This theme of replicating human consciousness through artificial intelligence technologies is presented in a number of Black Mirror episodes, including White Christmas (Tibbetts, 2014), San Junipero (Harris, 2016), U.S.S. Callister (Haynes, 2017) and Black Museum (McCarthy, 2017). As in so much other science fiction, from Frankenstein (Shelley, 1818) to Ex Machina (Garland, 2015), the series uses this notion of questioning the use of the technology to recreate or feign consciousness in order to present a wider discourse around notions of identity, memory and the formulation of the human self and subjectivity.

The artificial intelligence of Be Right Back deviates from the notion of consciousness and identity of these other examples however. As AI-Ash’s consciousness is constructed from fragments of the singular human Ash’s online activity and Martha’s memories of their interactions, so the AI can only ever hope to represent an augmented reality that can only reflect the mediated nature of Ash’s incomplete digital self. This imperfect copy of the human Ash is a simulacrum, a likeness, unable to ever attain what Martin Heidegger describes as having “an openness-of-being” (1977: xxxv).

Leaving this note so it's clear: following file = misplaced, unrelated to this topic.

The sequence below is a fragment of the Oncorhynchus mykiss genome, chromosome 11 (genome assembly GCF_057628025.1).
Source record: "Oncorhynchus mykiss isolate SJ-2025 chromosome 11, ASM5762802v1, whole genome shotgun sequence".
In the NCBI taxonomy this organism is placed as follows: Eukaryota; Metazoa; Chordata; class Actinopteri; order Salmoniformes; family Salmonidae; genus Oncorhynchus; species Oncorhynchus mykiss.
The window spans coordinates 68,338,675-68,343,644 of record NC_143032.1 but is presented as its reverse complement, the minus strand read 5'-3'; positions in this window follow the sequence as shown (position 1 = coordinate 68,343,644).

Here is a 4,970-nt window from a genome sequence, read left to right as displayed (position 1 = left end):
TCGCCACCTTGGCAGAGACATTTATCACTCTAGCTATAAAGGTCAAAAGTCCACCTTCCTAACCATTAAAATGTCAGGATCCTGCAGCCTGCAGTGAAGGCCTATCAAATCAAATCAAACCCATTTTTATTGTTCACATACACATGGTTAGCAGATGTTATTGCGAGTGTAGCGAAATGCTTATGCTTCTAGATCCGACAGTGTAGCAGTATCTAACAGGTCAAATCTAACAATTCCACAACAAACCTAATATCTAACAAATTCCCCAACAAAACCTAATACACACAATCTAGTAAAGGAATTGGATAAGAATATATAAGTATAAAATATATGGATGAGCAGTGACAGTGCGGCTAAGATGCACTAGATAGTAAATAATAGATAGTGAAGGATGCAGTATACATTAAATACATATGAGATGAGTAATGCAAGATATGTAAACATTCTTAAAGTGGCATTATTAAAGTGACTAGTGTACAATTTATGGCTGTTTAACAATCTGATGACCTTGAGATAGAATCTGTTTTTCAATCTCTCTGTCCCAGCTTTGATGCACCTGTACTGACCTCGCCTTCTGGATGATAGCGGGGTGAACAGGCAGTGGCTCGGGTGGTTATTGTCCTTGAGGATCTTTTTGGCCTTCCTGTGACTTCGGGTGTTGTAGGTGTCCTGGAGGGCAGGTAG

Despite the AI’s physical existence through the Android-Ash body, the machine intelligence does not meet the Heideggerian definition of “Dasein” (1977) - determined by being both present within the world and directly relating with it. Instead it is encumbered to constantly adding or adjusting the incomplete digital memory that constitutes AI-Ash. Initially hoping the cyborg will serve as a continuation of her husband, Martha soon becomes frustrated by her engagement with the Android/AI-Ash, realising that her creation is something very different and Other. She begins to understand that AI-Ash can only ever be a simulation or poor substitution of her late husband, as the data from which its consciousness is drawn is by forever destined to remain incomplete. “You are not enough of him”, she acknowledges. “You aren’t you […] just a few ripples of you. There’s no history to you. You’re just a performance of stuff that he did without thinking.”